COVID-19 Vaccine Testing Targets Children

The 9-year-old twins were unfazed when each received test doses of Pfizer’s COVID-19 vaccine, and then a bright bandage to cover the spot.

“The sparkles make everything better,” declared Marisol Gerardo as she jumped from an exam table at Duke University to make way for her sister Alejandra.

Researchers in the US and abroad are beginning to test increasingly young children to make sure COVID-19 vaccines are safe and work for all ages. The first vaccines go to adults who are most at risk of contracting the coronavirus, but ending the pandemic will also require vaccinating children.

“Children should get the vaccine,” Marisol told The Associated Press this week after the sisters participated in Pfizer’s new study of children under 12 years of age. “So that everything is a little more normal.” She looks forward to the time when she can have a sleepover with friends again.

So far, in the US, testing for teens is more advanced: Pfizer and Moderna hope to publish results soon that show how two doses of their vaccines performed in the 12-year-old age group or older. Pfizer is currently licensed for use ages 16 and up; Moderna is for people over 18 years old.

But younger children may need different doses than teens and adults. Moderna recently began a study similar to the new Pfizer trial, as both companies search for the correct dose of each injection for each age group as they work to eventually vaccinate babies as young as 6 months.

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Last month in Britain, AstraZeneca began a study of its vaccine among children ages 6 to 17. Johnson & Johnson is planning its own pediatric studies. And in China, Sinovac recently announced that it submitted preliminary data to Chinese regulators showing that its vaccine is safe in children as young as 3 years old.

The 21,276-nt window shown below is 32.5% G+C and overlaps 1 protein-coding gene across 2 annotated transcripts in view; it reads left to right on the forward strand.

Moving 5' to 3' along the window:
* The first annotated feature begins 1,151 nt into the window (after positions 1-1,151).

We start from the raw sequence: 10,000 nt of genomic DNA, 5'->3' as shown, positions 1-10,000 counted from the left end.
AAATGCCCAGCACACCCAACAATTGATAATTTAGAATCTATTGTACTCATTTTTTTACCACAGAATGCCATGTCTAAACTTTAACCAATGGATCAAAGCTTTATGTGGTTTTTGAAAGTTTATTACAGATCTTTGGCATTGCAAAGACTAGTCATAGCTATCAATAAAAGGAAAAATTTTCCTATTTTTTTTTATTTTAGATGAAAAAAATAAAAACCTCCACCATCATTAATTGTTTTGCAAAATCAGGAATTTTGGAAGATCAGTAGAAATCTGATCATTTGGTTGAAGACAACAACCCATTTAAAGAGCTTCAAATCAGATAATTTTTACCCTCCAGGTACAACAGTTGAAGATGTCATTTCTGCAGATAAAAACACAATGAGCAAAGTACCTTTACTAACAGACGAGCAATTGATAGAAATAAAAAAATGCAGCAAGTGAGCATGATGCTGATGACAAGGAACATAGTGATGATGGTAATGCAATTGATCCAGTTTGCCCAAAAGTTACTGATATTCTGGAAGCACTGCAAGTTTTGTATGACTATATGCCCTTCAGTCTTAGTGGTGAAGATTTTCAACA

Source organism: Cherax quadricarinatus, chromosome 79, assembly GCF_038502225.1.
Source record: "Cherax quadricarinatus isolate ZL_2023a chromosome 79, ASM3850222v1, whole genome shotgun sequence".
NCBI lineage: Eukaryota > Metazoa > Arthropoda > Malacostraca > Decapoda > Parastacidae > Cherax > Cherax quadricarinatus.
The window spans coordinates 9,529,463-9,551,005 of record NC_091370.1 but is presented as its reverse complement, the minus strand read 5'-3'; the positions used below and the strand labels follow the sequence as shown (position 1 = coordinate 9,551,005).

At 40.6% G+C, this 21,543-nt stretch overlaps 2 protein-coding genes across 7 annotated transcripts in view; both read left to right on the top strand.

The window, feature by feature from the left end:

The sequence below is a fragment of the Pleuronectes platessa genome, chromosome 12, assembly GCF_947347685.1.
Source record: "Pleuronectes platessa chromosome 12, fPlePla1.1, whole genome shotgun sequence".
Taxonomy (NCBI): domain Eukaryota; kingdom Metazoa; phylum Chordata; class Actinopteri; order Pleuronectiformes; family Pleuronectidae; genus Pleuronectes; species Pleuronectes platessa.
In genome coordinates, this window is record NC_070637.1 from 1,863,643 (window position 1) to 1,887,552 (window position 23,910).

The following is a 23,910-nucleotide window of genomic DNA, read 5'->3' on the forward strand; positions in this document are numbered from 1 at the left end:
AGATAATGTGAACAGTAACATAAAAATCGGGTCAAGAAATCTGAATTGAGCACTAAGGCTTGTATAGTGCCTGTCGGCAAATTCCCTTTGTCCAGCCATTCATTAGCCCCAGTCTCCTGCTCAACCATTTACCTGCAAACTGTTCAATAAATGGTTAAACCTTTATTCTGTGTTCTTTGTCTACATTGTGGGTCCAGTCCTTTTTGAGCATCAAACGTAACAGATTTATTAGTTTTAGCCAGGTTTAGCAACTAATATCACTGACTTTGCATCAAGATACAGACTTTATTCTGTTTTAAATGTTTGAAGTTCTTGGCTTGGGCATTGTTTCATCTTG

Obtaining this data, for all vaccines that are being implemented, is critical because countries must vaccinate children to achieve herd immunity, said Dr. Emmanuel “Chip” Walter, Vaccine and Pediatric Specialist at Duke, who is helping to lead the Pfizer study.

Most of the COVID-19 vaccines in use around the world were first studied in tens of thousands of adults. The studies in children won’t need to be that large – researchers have safety information from those studies and subsequent vaccines for millions of adults.

And because childhood infection rates are so low (they account for about 13% of documented COVID-19 cases in the US), the primary focus of pediatric studies is not counting the number of illnesses. Instead, researchers are measuring whether vaccines boost young people’s immune systems as adults do, suggesting they will offer similar protection.

Proving that is important because while children are far less likely than adults to become seriously ill, at least 268 have died from COVID-19 in the U.S. alone, and more than 13,500 have been hospitalized, according to a tally by the American Academy of Pediatrics. That’s more than dying from the flu in an average year. In addition, a small number have developed a severe inflammatory disease related to the coronavirus.

Aside from its own health risks, there are still questions about how easily children can spread the virus, something that has complicated efforts to reopen schools.

Earlier this month, Dr. Anthony Fauci, America’s leading infectious disease expert, told Congress that he expected high school students likely to start getting vaccinated in the fall. Elementary students, he said, might not be eligible until early 2022.

In North Carolina, Marisol and Alejandra made their own decision to volunteer after their parents explained the opportunity, said their mother, Dr. Susanna Naggie, an infectious disease specialist at Duke. Long before the pandemic, she and her husband, emergency physician Dr. Charles Gerardo, regularly discussed their own research projects with the girls.

In the first phase of the Pfizer study, a small number of children receive different doses of vaccine while scientists select the best dose to test on several thousand children in the next phase.

“We really trust the research process and understand that they may be given a dose that doesn’t work at all but can have side effects,” Naggie said, describing the decision-making that parents face when enrolling their children.

But 9-year-olds have a little understanding of the devastation of the pandemic and “it’s nice to be involved in something that is not just about yourself but about learning,” Naggie added. “They care about others and I think this is something that really caught their attention.”

For Marisol, the only part that was “a bit stressful and scary” was having to give a blood sample first.

The vaccination itself was “really easy. If you stay still during the shot, it will be simple, ”he said.


The Associated Press Department of Health and Science receives support from the Howard Hughes Medical Institute’s Department of Science Education. AP is solely responsible for all content.


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